I would like to ask two question regarding the use of " to promise". First one is that if I can make it clear by saying only one sentence that a promise was not kept by someone in the past.

For example, Jamie promised that he would give his car to Alex for last weekend but he did not. When Alex mention this to his another friend, do I need to explain he didn't keep the promise with another sentence or is there a way to say it in one sentence?

  • Alex : Jamie promised that he would lent me his car for the last weekend.

How to make it clear Jamie didn't keep his promise.

Does Alex have to add that

but he didn't keep his promise

My second question is that if I can use present future tense with past tense form of "to promise" for a promise made in the past to do something in the future.

For example :

Somebody says in June 2016 that she will visit her friend after January 1, 2017. So because we haven't reach to January 1, 2017 yet, should I still use "would" for the action that will take place in the future.

Can I say :

She promised last June that she will visit us on January 1, 2017.

Because I didn't this kind of structures in the dictionaries I looked up , I decided to ask it.

closed as too broad by user140086, BladorthinTheGrey, jimm101, NVZ, tchrist Dec 15 '16 at 2:34

Please edit the question to limit it to a specific problem with enough detail to identify an adequate answer. Avoid asking multiple distinct questions at once. See the How to Ask page for help clarifying this question. If this question can be reworded to fit the rules in the help center, please edit the question.

  • If you ask two unrelated questions, ELU users can't vote based on the merits of one question. Your first question is more off-topic than the second one which is borderline or probably duplicate. Please delete one question and ask separately. Don't forget one question per post is the guideline of Stack Exchange. The answer to your first question is you don't have to repeat those words. You can just add "but he didn't." You don't use "lent" after "would". – user140086 Dec 11 '16 at 14:18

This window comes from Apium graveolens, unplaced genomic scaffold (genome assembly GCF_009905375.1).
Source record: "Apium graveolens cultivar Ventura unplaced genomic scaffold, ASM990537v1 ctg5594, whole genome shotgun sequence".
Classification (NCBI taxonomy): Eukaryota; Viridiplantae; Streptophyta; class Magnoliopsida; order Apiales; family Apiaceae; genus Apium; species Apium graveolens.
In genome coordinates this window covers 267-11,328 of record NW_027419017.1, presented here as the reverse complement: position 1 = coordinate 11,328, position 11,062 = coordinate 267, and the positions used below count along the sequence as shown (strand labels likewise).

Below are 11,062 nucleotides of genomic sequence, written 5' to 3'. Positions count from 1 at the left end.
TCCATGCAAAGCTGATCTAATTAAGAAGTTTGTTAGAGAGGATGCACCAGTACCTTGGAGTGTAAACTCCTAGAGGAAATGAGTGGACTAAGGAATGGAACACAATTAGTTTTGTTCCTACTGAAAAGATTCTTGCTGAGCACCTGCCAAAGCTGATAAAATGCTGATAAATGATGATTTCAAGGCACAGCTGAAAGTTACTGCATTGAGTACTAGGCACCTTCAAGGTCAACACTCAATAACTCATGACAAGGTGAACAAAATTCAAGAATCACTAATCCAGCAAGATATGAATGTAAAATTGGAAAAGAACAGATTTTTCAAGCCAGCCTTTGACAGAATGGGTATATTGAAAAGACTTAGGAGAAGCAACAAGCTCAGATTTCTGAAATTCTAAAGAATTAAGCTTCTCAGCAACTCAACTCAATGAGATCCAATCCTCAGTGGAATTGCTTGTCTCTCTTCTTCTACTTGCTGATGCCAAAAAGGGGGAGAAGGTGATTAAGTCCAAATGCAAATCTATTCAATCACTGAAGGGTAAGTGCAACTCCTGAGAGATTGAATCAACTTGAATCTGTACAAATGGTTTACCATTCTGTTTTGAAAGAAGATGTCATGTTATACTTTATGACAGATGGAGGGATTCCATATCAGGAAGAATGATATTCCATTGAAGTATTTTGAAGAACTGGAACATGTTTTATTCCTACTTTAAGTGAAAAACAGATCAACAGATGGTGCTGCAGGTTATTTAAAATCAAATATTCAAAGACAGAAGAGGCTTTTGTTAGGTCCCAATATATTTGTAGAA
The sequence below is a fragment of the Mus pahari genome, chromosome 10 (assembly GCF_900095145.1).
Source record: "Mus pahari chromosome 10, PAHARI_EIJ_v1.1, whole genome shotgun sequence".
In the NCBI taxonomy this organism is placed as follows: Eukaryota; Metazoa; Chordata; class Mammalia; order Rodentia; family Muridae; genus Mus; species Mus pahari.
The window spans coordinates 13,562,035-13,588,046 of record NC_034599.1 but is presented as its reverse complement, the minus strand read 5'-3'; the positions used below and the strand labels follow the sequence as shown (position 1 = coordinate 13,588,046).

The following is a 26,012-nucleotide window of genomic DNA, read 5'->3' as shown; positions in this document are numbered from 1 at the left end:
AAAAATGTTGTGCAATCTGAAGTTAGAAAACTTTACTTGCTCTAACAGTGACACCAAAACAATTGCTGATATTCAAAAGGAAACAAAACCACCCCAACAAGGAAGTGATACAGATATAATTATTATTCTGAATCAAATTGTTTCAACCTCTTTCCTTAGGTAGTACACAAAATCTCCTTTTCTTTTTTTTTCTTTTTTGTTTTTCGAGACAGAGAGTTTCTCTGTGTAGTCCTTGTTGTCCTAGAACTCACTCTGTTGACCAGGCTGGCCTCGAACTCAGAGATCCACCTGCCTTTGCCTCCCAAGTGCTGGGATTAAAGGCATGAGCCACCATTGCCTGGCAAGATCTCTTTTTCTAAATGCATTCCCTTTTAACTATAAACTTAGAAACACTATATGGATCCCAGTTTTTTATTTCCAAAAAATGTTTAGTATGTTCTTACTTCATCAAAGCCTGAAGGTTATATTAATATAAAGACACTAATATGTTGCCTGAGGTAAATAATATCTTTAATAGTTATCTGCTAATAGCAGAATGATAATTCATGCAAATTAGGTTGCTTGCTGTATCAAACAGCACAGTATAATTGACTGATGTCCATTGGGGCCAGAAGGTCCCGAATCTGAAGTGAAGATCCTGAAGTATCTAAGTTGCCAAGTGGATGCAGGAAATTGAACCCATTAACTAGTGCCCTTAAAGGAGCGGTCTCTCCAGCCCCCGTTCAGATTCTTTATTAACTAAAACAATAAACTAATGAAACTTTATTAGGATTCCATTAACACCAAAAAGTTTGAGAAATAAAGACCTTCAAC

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    @Rathony - I think these would qualify as subquestions. – aparente001 Dec 11 '16 at 23:03
  • @aparente001 How is the second question related? One is asking about verb "promise" and another is about tense. Look at the number of upvotes on the question and answers. It's up to the OP to decide. It has 4 close-votes. If both of them are duplicates, which question will you use to close this as duplicate? – user140086 Dec 12 '16 at 7:29
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    @Rathony - I tied the two together with a common approach in my answer. One might not find my answer convincing, but at least it can be seen that in my view, the two questions are related to each other, in the manner described in my answer. – aparente001 Dec 12 '16 at 7:46
  • @aparente001 I don't think your post answers the question sufficiently. Your answer actually proves why the question should be split into two question. Anyway, I will move on. – user140086 Dec 12 '16 at 8:33

If you'd like to spare yourself the usage of a second clause in the sentence you give as an example, I suggest you use promise as a noun rather than a verb

Jamie didn't keep his promise to lend the car to Alex for the last weekend.

As per your second question, the sequence of tenses requires to substitute would for will since the verb in the main clause is in a past tense (past simple in this particular case). The rule applies regardless of whether the reporter reached Jan 1st 2017 or not him or herself.


In both cases, usage of promise will be easier if you use an infinitive after promise.

Alex : Jamie didn't keep his promise to lend me his car for the last weekend.

Alex : Jamie betrayed his promise to lend me his car for the last weekend.

Last June, she promised to visit us on January 1, 2017.

This isn't providing what you asked for explicitly, but I am hopeful it will solve your underlying problem, which I suspect is that you are looking for more succinctness.

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